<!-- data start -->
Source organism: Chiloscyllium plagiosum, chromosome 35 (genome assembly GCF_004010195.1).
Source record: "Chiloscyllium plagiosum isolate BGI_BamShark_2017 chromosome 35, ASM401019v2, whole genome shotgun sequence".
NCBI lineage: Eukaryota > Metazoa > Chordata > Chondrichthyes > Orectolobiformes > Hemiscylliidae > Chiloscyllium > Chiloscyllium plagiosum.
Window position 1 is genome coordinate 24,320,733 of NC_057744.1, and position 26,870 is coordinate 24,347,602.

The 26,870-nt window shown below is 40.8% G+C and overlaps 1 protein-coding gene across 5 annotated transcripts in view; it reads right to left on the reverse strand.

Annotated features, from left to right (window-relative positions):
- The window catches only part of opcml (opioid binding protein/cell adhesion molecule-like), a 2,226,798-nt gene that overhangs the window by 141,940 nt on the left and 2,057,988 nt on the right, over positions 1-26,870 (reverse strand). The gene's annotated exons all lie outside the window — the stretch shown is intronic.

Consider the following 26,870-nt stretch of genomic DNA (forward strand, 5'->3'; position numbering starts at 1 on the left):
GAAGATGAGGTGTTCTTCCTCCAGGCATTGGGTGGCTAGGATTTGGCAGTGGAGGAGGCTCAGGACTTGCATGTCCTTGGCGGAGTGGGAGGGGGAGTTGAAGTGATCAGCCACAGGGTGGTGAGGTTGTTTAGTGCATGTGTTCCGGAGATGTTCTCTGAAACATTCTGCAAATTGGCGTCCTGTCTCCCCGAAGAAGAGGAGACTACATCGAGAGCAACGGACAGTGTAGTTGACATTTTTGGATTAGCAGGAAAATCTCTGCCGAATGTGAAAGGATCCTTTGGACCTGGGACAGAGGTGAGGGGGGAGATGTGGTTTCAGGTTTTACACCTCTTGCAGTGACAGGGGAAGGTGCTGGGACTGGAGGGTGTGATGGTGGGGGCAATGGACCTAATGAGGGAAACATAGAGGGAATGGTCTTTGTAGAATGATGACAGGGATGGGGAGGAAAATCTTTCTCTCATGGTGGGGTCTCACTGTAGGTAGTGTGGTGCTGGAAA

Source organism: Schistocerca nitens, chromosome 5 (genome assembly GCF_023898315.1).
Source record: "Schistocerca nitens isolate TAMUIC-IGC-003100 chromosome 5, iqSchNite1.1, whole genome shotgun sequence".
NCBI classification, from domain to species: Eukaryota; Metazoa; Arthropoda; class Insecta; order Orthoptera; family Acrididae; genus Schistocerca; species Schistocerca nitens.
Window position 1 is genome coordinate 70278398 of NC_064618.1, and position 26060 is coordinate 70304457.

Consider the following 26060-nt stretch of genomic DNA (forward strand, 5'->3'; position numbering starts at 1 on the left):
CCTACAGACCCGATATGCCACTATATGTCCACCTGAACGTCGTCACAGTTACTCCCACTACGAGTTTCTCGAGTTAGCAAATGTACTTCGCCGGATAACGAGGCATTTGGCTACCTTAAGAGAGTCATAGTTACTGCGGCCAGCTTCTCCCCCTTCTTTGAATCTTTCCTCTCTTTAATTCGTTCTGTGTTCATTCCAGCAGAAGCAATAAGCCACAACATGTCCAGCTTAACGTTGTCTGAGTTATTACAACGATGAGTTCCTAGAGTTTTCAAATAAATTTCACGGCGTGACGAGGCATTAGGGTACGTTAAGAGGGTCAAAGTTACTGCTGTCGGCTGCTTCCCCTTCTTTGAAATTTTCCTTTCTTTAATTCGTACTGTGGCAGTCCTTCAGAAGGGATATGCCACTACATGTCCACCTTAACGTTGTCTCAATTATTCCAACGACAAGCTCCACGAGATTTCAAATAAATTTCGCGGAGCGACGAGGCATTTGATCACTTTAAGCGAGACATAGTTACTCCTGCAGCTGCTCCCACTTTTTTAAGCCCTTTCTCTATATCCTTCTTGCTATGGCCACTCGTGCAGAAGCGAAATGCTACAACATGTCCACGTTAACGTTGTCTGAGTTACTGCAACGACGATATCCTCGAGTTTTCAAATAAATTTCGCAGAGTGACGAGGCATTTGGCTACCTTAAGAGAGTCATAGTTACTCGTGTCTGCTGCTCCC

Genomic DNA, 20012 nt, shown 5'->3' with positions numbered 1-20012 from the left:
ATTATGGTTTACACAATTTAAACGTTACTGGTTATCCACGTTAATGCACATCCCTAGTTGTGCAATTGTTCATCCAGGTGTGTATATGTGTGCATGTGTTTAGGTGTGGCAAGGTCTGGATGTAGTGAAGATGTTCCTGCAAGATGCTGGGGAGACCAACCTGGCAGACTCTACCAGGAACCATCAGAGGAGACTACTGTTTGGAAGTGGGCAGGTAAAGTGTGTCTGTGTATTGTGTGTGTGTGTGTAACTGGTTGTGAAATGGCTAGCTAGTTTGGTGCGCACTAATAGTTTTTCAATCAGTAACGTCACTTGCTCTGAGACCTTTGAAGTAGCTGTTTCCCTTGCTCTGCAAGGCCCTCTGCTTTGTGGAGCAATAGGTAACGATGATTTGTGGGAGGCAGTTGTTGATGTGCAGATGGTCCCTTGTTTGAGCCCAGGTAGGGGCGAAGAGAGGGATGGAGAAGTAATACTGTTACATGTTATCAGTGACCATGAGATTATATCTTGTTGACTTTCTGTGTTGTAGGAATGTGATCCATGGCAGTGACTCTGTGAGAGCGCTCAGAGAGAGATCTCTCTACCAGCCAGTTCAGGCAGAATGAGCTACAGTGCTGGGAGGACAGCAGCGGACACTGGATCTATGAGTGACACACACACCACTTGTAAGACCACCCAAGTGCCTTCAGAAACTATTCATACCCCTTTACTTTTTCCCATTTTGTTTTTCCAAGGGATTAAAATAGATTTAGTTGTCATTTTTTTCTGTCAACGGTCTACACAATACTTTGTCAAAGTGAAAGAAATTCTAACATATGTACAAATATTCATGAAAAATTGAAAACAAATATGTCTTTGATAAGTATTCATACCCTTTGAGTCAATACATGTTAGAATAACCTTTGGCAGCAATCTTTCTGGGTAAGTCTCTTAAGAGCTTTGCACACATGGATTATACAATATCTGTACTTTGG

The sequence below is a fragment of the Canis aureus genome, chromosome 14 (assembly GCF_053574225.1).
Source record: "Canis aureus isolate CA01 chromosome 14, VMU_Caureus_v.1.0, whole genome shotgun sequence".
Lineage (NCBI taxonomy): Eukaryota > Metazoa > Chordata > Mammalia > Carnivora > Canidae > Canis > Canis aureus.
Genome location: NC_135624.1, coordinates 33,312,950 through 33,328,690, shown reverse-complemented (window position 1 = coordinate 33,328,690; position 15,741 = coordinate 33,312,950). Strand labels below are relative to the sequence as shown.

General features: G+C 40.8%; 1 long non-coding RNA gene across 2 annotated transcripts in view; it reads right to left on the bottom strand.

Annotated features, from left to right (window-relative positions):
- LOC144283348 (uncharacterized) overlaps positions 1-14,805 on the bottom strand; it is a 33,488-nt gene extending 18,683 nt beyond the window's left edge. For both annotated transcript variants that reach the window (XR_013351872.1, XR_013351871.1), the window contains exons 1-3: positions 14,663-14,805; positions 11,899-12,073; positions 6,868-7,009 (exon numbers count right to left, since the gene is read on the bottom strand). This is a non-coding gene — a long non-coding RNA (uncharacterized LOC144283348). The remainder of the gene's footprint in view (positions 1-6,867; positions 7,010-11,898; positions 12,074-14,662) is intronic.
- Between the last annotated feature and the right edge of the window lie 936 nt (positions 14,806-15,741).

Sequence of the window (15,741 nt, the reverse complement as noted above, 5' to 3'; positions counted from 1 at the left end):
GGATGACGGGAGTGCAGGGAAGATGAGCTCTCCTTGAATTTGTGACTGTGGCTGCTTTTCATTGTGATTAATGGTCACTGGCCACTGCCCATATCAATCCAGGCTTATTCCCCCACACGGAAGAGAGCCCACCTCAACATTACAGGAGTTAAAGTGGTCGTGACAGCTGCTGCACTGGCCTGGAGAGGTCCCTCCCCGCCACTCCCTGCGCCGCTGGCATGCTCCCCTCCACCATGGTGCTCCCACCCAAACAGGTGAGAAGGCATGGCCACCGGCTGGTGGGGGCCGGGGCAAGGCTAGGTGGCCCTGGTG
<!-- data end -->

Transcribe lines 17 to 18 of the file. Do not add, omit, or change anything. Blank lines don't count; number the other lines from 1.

ATTATGGTTTACACAATTTAAACGTTACTGGTTATCCACGTTAATGCACATCCCTAGTTGTGCAATTGTTCATCCAGGTGTGTATATGTGTGCATGTGTTTAGGTGTGGCAAGGTCTGGATGTAGTGAAGATGTTCCTGCAAGATGCTGGGGAGACCAACCTGGCAGACTCTACCAGGAACCATCAGAGGAGACTACTGTTTGGAAGTGGGCAGGTAAAGTGTGTCTGTGTATTGTGTGTGTGTGTGTAACTGGTTGTGAAATGGCTAGCTAGTTTGGTGCGCACTAATAGTTTTTCAATCAGTAACGTCACTTGCTCTGAGACCTTTGAAGTAGCTGTTTCCCTTGCTCTGCAAGGCCCTCTGCTTTGTGGAGCAATAGGTAACGATGATTTGTGGGAGGCAGTTGTTGATGTGCAGATGGTCCCTTGTTTGAGCCCAGGTAGGGGCGAAGAGAGGGATGGAGAAGTAATACTGTTACATGTTATCAGTGACCATGAGATTATATCTTGTTGACTTTCTGTGTTGTAGGAATGTGATCCATGGCAGTGACTCTGTGAGAGCGCTCAGAGAGAGATCTCTCTACCAGCCAGTTCAGGCAGAATGAGCTACAGTGCTGGGAGGACAGCAGCGGACACTGGATCTATGAGTGACACACACACCACTTGTAAGACCACCCAAGTGCCTTCAGAAACTATTCATACCCCTTTACTTTTTCCCATTTTGTTTTTCCAAGGGATTAAAATAGATTTAGTTGTCATTTTTTTCTGTCAACGGTCTACACAATACTTTGTCAAAGTGAAAGAAATTCTAACATATGTACAAATATTCATGAAAAATTGAAAACAAATATGTCTTTGATAAGTATTCATACCCTTTGAGTCAATACATGTTAGAATAACCTTTGGCAGCAATCTTTCTGGGTAAGTCTCTTAAGAGCTTTGCACACATGGATTATACAATATCTGTACTTTGG

The sequence below is a fragment of the Canis aureus genome, chromosome 14 (assembly GCF_053574225.1).